The TEXAS CHAINSAW HORNS – Whiskey & Knives (self-released)
You can read more about the Horns, and about Fools & Horses, a regional act that has the potential to break big, at this preview of a pair of free outdoor shows.
(Here's Fools & Horses)

BENJY DAVIS PROJECT – Dust (Rock Ridge Music)
Part of the joy of doing the Post column is being sent music I didn't know about previously but really, really like. The first song on this album, "The Rain," grabbed me right away - smart lyrics and rootsy, layered musical accompaniment in a Counting Crows vein. This is a Louisiana-based band that's been around a while but is new to me. Happy discovery!

BJD is playing on a multi-act bill at Jammin' Java along with
TIM BRANTLEY – Goldtop Heights (Blackledge Music)

There was also a CD late-comer from a previous Post story.
PAT McGEE – These Days (The Virginia Sessions) (Rock Ridge Music)
You can read more about him here.
LUKE MITCHEM – It Won’t Last Forever (self-released)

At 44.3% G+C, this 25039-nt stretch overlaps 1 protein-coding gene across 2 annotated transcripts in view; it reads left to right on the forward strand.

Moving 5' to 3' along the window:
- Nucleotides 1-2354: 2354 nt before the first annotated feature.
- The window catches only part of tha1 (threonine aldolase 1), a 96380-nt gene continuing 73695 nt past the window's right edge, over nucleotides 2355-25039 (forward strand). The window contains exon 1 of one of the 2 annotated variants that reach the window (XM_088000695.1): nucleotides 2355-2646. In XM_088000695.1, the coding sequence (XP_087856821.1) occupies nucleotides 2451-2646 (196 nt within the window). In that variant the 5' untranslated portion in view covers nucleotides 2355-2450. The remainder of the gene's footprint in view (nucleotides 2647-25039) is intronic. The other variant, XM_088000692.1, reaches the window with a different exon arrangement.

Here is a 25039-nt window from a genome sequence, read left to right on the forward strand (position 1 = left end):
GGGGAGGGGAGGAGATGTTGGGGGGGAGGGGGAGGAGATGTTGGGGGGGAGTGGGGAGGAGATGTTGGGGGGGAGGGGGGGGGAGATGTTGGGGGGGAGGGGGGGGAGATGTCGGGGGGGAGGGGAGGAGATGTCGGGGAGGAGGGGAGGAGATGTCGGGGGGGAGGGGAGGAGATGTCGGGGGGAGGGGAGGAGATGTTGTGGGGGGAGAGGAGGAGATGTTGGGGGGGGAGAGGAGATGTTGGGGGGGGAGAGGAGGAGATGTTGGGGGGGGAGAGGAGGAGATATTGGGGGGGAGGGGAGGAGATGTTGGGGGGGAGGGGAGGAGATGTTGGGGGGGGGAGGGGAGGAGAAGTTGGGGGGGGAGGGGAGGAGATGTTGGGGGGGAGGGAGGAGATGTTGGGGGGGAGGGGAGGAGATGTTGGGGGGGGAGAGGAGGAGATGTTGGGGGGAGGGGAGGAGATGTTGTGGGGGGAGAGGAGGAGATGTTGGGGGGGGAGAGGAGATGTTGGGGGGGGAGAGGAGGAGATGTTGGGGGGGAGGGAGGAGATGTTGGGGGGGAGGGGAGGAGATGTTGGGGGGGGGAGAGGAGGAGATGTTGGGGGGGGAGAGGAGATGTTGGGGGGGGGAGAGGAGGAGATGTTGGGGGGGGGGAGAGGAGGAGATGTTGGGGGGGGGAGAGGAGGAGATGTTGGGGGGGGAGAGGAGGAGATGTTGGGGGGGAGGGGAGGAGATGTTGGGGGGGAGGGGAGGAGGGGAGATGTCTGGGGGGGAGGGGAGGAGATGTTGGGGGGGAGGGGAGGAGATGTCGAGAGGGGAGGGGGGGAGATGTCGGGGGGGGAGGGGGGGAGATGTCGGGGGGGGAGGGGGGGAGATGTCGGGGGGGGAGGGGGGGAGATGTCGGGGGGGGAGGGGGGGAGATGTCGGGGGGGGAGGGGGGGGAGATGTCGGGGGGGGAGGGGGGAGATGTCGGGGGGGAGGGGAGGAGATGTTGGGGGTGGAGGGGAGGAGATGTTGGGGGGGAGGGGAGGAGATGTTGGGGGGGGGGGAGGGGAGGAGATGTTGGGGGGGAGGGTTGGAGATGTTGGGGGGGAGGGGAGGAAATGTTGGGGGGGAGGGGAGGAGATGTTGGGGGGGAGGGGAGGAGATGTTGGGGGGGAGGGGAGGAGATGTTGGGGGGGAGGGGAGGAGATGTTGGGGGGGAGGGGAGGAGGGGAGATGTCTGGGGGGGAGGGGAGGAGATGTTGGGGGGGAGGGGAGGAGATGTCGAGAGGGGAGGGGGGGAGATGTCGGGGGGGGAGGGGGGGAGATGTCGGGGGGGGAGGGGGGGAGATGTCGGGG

This one's sort of Post-related, too. When I was at the Gabe Dixon show mentioned last time, I got into a chat with the guy at the merch booth and it turned out he was a musician, too. When I mentioned my Post stuff, he quickly reached behind the counter to present me with a copy of his own album. It's a quiet, introspective set, mostly just him and his guitar. Fair game, indeed, for a possible preview down the road.

The rest of the Welcome Home booty:
The DONNAS – Greatest Hits Vol. 16 (Purple Feather)
I love that women rock, and attention must be paid to the Donnas, who are celebrating 16 years of fighting the good fight. This retrospective includes two new songs, some b-sides and live tracks, alternate versions and re-recorded tracks. I don’t know their catalog well enough to know if the re-takes are a good idea, but I’m glad to have a chance to get to know them better. Out July 7.
The CLARKS – Restless Days (Clarkhouse Entertainment)
These Pittsburgh guys are a cult favorite in my house, thanks to a catchy little tune called “Saturday” from an album some years old. The press rep was sending me something else for a preview story, and was kind enough to include this so I could hear what the band is up to more recently.
GREAT NORTHERN – Remind Me Where The Light Is (Eenie Meenie Records)
Thoroughly enjoyed this group’s debut album and can say after a few listens to this new one that they’ve still got it - big but not pompous, tough and dark but not oppressive.